Sen. Hill says the language that makes transitional kindergarten optional was an error in drafting the bill, and "we need to take some action to correct that error, however it was made. It needs to be clarified."
The new bill, Sen. Hill said, is now being drafted and should be introduced early in January. Current plans would call for a class size of 20 students with two teachers. Districts could offer half-day or full-day programs.
The senator acknowledges the program will not be inexpensive. "It would cost about $266 million per year over the five-year phase- in," he said. "It's a lot of money."
However the state's budget is currently showing a surplus and he said he is "optimistic" about the chances of passage for the bill.
"It makes good sense since we know the benefit is there," he said. "We know the investment is a valuable one, and it pays great dividends in the long term, so it makes sense to do it."
The local districts, already bursting at the seams with new students, could have problems finding funding and classrooms for even more students, but Sen. Hill said such issues will be considered. "I'm sure that will be part of discussion as the bill moves forward to see how that can be done," Senator Hill said. "There's ways around both of those."
Posted by I Thought Education of All Our Children was Our Highest Priority...,
a resident of Atherton: Lindenwood
on Dec 27, 2013 at 7:51 pm
Per the Almanac article, "Representatives of both districts say that if the law isn't mandatory, they have higher priorities for spending their money." Exactly what ARE the priorities that are more important than addressing the needs of the youngest, most vulnerable children in the MPCSD? Did the Board determine their priorities by examining the research on the effects of early intervention for children? It is unconscionable that one of the wealthiest districts in the state, supported by a 3.6 million dollar donation from the Menlo Park Atherton Education Foundation in June 2013, has decided to not do everything it can to prepare ALL students for kindergarten. In the long-term, the decision to not provide Transitional Kindergarten will negatively impact our children and will increase District costs to meet the students' needs from kindergarten through 8th grade.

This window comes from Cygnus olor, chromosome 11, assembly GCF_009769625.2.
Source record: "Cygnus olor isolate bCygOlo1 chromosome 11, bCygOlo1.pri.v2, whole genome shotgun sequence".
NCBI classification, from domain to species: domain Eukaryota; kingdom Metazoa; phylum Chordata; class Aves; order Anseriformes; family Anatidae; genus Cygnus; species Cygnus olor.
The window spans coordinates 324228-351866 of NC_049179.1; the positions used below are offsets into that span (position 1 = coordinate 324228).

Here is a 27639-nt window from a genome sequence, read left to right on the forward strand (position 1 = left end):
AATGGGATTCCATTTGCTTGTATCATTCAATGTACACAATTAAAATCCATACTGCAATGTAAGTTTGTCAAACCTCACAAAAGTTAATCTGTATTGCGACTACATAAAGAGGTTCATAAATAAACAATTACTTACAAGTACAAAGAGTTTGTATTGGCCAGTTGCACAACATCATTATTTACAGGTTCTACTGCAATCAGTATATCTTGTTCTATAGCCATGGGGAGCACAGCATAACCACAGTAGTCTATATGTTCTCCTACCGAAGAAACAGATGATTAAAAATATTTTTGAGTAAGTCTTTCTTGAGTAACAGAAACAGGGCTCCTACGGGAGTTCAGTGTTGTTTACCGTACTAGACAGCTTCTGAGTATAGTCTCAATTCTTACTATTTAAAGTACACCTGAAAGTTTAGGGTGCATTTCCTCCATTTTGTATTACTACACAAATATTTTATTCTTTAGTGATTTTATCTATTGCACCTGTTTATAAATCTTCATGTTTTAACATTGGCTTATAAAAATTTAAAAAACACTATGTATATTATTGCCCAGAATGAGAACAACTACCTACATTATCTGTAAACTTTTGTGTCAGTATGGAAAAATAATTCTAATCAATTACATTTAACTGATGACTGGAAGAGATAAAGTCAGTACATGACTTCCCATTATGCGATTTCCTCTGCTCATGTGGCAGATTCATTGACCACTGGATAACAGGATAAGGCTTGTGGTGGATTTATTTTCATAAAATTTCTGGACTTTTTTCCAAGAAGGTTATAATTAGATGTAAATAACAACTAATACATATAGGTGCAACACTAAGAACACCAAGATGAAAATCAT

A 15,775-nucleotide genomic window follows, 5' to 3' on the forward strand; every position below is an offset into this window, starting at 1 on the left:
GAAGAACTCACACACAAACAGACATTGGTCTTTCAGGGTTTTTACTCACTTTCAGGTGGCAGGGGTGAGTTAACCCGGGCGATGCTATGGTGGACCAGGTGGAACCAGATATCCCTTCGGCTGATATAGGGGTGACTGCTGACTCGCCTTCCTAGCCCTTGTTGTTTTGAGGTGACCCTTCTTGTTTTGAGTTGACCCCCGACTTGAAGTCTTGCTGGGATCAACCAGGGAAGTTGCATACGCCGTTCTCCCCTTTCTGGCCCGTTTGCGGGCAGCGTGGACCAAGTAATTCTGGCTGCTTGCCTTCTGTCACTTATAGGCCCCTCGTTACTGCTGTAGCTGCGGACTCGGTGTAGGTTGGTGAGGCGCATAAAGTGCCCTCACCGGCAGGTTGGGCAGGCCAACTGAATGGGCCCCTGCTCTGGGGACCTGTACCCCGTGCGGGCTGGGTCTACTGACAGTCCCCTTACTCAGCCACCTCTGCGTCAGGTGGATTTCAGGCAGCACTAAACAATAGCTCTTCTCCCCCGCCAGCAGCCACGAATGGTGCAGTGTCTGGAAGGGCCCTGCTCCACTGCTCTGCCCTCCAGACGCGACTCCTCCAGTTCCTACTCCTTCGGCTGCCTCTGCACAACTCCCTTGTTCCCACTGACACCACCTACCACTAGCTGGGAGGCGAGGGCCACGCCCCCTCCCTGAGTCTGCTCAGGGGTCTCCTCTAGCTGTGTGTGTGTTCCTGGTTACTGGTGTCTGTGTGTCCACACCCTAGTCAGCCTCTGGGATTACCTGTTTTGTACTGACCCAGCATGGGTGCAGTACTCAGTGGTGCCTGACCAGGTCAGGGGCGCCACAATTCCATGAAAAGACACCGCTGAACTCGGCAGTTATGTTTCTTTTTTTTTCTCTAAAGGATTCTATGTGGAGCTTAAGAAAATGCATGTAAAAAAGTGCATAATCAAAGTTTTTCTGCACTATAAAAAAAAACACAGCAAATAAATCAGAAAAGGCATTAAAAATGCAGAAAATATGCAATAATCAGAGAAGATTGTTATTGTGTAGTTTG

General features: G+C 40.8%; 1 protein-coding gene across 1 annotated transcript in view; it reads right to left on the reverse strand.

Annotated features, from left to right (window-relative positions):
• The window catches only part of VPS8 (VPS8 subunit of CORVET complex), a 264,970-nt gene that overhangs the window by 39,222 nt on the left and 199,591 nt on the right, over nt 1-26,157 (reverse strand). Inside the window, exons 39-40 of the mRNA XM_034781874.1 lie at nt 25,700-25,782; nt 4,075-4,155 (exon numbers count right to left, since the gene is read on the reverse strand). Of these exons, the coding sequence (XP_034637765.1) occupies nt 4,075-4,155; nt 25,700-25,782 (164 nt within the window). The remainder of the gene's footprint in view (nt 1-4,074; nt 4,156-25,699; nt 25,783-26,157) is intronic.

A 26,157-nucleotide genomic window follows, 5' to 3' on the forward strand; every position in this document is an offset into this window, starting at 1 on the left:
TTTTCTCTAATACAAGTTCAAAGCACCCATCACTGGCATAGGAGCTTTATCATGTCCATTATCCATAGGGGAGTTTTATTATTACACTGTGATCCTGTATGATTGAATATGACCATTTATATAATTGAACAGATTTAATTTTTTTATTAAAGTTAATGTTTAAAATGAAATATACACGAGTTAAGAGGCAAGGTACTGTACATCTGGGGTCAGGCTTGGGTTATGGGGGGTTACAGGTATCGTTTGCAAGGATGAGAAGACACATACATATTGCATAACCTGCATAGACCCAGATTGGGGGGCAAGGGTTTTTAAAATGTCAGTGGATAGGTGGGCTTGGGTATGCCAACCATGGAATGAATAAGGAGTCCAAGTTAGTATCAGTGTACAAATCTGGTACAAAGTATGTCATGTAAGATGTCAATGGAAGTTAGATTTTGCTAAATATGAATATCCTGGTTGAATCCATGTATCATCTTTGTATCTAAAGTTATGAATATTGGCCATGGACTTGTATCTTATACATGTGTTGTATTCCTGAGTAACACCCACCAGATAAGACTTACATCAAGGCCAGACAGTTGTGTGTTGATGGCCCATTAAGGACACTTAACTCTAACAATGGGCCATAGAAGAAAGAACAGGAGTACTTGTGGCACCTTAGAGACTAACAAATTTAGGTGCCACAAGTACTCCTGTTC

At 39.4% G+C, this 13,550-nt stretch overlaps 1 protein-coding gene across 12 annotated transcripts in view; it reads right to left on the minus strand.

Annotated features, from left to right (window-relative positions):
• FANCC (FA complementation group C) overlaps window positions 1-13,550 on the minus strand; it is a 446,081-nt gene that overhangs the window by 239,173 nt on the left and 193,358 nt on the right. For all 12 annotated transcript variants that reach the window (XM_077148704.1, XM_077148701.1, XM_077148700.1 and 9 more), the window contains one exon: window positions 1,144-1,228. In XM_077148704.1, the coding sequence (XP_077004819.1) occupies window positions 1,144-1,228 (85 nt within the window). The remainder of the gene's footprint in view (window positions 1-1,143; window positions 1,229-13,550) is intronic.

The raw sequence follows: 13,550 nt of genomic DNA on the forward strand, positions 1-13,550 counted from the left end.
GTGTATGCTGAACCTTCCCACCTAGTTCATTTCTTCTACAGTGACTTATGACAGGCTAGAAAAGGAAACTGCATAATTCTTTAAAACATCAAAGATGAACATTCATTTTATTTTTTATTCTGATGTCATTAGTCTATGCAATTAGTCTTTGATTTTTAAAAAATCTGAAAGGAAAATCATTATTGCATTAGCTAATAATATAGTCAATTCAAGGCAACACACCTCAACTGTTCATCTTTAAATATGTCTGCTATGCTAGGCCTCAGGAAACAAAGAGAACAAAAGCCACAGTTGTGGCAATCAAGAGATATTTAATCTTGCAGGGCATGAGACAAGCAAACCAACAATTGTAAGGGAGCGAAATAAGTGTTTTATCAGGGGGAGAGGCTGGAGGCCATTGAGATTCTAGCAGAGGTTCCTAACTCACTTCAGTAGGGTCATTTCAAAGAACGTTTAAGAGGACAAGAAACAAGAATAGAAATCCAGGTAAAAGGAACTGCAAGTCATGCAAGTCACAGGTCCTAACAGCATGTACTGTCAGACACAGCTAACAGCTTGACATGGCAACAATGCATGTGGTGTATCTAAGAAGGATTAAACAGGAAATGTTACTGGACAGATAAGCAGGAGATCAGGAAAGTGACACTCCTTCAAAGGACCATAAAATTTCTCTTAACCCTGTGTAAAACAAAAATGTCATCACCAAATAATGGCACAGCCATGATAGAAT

Apparently, it is not a high priority of Ghysels and the Board to ensure that ALL students are mastering the standards in English-Language Arts and Math. Per the Dataquest website, the MPCSD 2013 STAR scores in English-Language Arts (ELA) for "economically disadvantaged" students indicate that:
-94% of 3rd graders, 45% of 5th graders, and 65% of 7th graders scored Basic, Below Basic or Far Below Basic.
"Non-economically disadvantaged" students' ELA scores indicate that:
-17% of 3rd graders, 8% of 5th graders, and 7% of 7th graders scored Basic, Below Basic or Far Below Basic
The MPCSD 2013 STAR scores in Math for "economically disadvantaged" students indicate that:
-73% of 3rd graders, 42% of 5th graders, and 80% of 7th graders scored Basic, Below Basic or Far Below Basic.
"Non-economically disadvantaged" students' Math scores indicate that:
-23% of 3rd graders, 9% of 5th graders, and 15% of 7th graders scored Basic, Below Basic or Far Below Basic.
2013 STAR scores for "economically disadvantaged" students in the Ravenswood School District indicate that:
-In English-Language Arts, 77% of 3rd graders, 58% of 5th graders, and 64% of 7th graders scored Basic, Below Basic or Far Below Basic.
ČIn Math, 47% of 3rd graders, 37% of 5th graders, and 76% of 7th graders scored Basic, Below Basic or Far Below Basic.